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This subject is a study of performance in its many modalities around the world. It brings together the areas of theatrical performance in traditional theatre venues, avant-garde and experimental performance in non-traditional spaces, dance both traditional and contemporary, and a range of comparative cultural performances that may include global activism and protest, sporting events, festivals and spectacles. Students will examine the impact of globalisation on performance practice and the effects of digital access to performances from around the world. They will also consider the role of the audience and spectatorship in performance reception and interpretation and develop an understanding of how meaning is negotiated and contested. Examples will be drawn from published texts, audio-visual material, and, where appropriate, live performance events.
Intended learning outcomes
On successful completion of this subject, students should have:
- an understanding of the processes and techniques associated with research in the creative arts and the ability to demonstrate an appreciation of cultures and societies outside of Australia;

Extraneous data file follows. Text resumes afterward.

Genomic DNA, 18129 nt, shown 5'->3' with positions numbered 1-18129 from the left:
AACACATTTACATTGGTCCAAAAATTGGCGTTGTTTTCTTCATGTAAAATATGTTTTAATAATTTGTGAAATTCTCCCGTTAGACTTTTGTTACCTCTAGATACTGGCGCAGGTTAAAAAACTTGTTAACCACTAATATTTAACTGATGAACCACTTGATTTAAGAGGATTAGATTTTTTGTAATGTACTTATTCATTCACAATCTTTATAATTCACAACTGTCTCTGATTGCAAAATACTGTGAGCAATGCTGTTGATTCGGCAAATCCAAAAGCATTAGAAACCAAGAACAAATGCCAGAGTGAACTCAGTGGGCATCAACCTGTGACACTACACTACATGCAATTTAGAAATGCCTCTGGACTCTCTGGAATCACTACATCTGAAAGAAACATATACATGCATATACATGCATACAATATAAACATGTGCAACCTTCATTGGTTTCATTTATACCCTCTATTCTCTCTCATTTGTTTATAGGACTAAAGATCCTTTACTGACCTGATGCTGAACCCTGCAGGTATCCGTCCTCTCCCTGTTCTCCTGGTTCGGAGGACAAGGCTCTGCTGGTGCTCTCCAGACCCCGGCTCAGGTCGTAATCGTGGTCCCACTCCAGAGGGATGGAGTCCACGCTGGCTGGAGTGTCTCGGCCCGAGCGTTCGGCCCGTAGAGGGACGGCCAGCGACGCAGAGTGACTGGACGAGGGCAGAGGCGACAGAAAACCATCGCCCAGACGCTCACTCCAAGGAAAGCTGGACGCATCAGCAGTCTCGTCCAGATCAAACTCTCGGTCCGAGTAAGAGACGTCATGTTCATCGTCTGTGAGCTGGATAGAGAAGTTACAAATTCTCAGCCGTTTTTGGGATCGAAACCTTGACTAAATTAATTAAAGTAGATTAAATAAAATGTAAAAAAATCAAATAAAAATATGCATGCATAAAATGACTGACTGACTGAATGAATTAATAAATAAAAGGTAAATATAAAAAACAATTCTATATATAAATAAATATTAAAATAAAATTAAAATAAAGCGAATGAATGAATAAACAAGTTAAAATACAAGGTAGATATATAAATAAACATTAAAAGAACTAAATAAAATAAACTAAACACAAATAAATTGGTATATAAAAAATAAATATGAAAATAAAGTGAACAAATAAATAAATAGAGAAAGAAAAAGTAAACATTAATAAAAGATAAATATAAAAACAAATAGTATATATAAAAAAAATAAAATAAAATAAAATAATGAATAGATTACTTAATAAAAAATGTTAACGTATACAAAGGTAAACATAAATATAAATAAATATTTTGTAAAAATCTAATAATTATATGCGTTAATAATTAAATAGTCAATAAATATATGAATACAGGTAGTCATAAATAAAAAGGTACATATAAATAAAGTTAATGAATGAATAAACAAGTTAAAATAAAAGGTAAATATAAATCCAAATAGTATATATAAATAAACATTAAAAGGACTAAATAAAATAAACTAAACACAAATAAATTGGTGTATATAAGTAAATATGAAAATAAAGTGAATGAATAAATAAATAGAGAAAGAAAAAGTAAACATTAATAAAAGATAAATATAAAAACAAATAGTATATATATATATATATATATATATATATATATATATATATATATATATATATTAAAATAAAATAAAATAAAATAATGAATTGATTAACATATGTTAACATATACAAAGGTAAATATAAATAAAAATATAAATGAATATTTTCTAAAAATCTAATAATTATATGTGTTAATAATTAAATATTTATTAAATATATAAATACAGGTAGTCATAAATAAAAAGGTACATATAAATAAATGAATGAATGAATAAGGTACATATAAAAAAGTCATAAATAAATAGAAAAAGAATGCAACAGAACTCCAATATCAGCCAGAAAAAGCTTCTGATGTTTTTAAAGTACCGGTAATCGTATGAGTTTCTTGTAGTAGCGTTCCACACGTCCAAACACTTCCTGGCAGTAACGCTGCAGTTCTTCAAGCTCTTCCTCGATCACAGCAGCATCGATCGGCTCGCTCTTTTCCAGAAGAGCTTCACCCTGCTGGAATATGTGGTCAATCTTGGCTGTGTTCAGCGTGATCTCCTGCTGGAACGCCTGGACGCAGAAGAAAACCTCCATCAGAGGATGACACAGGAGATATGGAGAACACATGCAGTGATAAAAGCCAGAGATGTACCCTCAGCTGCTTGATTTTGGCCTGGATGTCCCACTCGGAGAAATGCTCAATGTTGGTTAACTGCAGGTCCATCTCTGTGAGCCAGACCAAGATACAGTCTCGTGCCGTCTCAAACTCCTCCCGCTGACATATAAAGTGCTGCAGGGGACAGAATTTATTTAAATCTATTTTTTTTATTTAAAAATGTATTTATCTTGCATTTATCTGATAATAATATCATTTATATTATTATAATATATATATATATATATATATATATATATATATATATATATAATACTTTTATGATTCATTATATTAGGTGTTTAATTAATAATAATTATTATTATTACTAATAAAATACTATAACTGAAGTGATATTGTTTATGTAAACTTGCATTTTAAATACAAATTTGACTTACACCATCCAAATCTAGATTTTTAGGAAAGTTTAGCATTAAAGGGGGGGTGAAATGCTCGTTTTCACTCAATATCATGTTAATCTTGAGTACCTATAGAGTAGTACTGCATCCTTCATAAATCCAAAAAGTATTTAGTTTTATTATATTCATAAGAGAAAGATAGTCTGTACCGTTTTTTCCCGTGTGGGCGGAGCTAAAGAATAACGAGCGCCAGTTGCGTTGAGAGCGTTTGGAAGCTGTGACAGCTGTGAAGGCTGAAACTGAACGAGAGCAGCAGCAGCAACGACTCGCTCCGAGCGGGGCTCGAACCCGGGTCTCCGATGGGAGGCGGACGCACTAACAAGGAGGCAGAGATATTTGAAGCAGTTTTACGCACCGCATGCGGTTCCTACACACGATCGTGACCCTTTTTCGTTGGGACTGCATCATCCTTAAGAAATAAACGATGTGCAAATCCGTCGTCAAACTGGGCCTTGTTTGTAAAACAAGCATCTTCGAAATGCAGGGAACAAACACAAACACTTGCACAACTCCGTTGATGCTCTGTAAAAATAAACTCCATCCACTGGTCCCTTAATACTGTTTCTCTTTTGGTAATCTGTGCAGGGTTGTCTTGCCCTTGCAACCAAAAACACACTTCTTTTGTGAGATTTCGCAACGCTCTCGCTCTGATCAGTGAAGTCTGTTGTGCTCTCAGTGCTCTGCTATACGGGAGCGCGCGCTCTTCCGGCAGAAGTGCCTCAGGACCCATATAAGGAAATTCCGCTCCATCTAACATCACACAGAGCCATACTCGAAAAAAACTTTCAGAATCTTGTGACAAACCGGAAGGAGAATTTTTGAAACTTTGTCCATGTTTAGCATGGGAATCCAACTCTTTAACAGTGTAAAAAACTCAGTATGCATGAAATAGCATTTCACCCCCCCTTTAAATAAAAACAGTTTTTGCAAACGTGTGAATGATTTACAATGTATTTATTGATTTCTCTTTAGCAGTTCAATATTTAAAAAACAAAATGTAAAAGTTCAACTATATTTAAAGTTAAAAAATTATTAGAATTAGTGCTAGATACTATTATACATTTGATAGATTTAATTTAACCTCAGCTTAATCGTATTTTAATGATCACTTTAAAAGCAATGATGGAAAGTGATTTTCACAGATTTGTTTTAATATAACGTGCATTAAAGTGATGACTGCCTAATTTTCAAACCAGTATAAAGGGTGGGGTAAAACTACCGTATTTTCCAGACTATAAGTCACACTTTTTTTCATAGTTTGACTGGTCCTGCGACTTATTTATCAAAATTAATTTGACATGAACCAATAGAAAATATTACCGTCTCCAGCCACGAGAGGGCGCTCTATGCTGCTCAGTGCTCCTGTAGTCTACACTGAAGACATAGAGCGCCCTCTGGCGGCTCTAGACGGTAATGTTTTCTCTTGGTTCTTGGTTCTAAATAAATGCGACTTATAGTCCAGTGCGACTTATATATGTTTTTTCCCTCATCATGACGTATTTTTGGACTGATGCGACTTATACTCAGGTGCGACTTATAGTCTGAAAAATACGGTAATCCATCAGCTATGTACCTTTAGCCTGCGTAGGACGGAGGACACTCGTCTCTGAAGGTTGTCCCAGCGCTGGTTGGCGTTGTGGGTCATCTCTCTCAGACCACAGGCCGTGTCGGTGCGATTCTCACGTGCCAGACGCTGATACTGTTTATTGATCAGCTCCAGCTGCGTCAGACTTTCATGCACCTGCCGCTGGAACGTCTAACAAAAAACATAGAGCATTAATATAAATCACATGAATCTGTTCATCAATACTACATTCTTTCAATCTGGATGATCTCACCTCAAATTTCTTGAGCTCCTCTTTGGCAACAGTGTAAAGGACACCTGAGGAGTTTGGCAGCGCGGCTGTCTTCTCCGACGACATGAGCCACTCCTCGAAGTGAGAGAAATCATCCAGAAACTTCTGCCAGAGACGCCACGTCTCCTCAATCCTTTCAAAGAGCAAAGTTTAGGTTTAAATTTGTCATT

- the ability to recognize and explain the key modalities of performance studies;
- the ability to compile a bibliography including traditional text and electronic media sources;
- gained effective time management skills in the completion of a self-directed research project;
- the ability and self-confidence to comprehend complex concepts; and
- the written skills to develop a critical discussion of performance and present essay work at an advanced level.
At the completion of this subject, students should gain the following generic skills:
- demonstrate sound and independent critical and ethical thinking in their choice of materials and processes;
- be able to present written and oral communication to a professional standard regarding their treatment and material choices;
- be able to engage in critical thinking and analysis by communicating arguments and ideas effectively; and
- develop understanding of social, ethical and cultural contexts.
Last updated: 1 June 2020